Formula 3 European Championship tweaks sporting rules to cut costs

A raft of changes has been introduced to the Formula 3 European Championship's sporting regulations with the primary aim of cutting costs

Formula 3 European Championship tweaks sporting rules to cut costs

Foremost among these are the expected ban on wind-tunnel testing and the introduction of data sharing between teams, while there has also been an outlawing of the testing of any non-F3 cars and a limit placed on race-weekend staffing and truck-and-trailer units.

Testing of F3 machinery remains at six official and six private test days, but previously teams used other cars in order to gain set-up and driving knowledge on circuits on the race calendar, with Prema Powerteam and Motopark known to have used adapted Formula Master machinery.

This has now been banned, a series statement saying: "Since December 18 2016 no private testing is allowed in any type of car on any circuit being part of the championship calendar."

The statement added that "teams have agreed to share information on throttle, brake and speed after the first qualifying session.

"The respective data from the fastest lap of the fastest driver of each of the two fastest teams will be made available to all competitors.

"This should help smaller, less experienced teams and generate closer competition."

The wind-tunnel ban comes hand in hand with the new aerodynamic update kit introduced by chassis supplier Dallara for 2017 - this made its competition debut in the final round of last year's Euroformula Open series, which uses current-generation F3 chassis.

A tweak to the engine-penalty rules has also been formalised, with the unpopular three 10-place grid penalties reduced to one penalty for any engine change that is as a result of mechanical or electrical failure, and no penalties if the switch is caused by accident damage for which another driver was at fault.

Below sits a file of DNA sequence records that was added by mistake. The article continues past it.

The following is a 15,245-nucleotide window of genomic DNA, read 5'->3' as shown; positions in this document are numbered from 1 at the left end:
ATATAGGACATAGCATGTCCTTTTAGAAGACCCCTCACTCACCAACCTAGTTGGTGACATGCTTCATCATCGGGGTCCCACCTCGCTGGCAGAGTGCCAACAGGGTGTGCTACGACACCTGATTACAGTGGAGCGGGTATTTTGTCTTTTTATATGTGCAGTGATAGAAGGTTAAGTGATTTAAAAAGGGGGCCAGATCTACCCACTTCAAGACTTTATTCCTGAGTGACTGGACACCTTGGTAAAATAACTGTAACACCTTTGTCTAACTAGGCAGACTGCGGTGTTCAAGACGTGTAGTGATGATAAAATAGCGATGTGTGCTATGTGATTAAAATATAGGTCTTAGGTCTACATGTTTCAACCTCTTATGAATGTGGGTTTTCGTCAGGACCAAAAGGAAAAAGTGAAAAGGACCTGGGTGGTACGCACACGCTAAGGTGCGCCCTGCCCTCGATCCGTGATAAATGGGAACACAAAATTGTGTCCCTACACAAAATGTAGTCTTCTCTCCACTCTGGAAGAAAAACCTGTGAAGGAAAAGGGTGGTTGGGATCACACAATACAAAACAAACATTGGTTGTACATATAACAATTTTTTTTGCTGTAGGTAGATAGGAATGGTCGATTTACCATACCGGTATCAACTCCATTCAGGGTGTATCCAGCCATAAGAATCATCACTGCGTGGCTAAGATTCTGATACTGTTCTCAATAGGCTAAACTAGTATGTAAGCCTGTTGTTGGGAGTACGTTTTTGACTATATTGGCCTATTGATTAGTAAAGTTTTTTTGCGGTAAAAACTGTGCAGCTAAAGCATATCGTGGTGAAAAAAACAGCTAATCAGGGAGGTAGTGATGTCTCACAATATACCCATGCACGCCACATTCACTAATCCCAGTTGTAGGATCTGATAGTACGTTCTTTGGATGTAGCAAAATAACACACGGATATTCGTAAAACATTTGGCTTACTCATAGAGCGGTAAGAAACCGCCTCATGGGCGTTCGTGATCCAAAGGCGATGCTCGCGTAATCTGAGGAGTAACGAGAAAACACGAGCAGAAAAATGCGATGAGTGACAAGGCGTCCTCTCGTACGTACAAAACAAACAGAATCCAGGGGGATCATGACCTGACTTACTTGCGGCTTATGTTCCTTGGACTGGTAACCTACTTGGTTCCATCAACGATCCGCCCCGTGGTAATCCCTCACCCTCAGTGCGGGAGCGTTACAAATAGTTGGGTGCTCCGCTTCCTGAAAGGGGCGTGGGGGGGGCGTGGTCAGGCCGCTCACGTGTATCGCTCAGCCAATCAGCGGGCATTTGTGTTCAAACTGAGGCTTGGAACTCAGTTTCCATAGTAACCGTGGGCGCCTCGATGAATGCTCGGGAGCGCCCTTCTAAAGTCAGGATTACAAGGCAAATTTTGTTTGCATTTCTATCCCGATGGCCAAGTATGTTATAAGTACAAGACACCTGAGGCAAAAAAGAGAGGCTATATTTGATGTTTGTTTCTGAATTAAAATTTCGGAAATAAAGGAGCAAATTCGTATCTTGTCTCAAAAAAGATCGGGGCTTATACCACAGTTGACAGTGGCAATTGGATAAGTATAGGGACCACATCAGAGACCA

A restriction of €65,000 including service has also been imposed on engine-leasing costs for a calendar year, a reduction of almost a third.

The popular rookie prize fund introduced last summer will be increased, and entry fees have also been reduced from €21,000 to €18,000, with a drastic cut in the late-entry fees from €42,000 to €3000 per event (which would be €30,000 if the entire season is contested).

As expected, the restriction introduced for 2016 of no more than three seasons in the championship for a driver has been amended to four seasons.

This prevented deals for Antonio Giovinazzi and Tatiana Calderon in the 2016 championship, with Giovinazzi subsequently moving to GP2 and Calderon to GP3.

Furthermore, the statement adds a desire that "at least two consecutive seasons [are] considered ideal".

The wind-tunnel ban comes along with the expected rule that "no changes on existing parts can be made and no extra parts can be added to the car to create an aerodynamic advantage".

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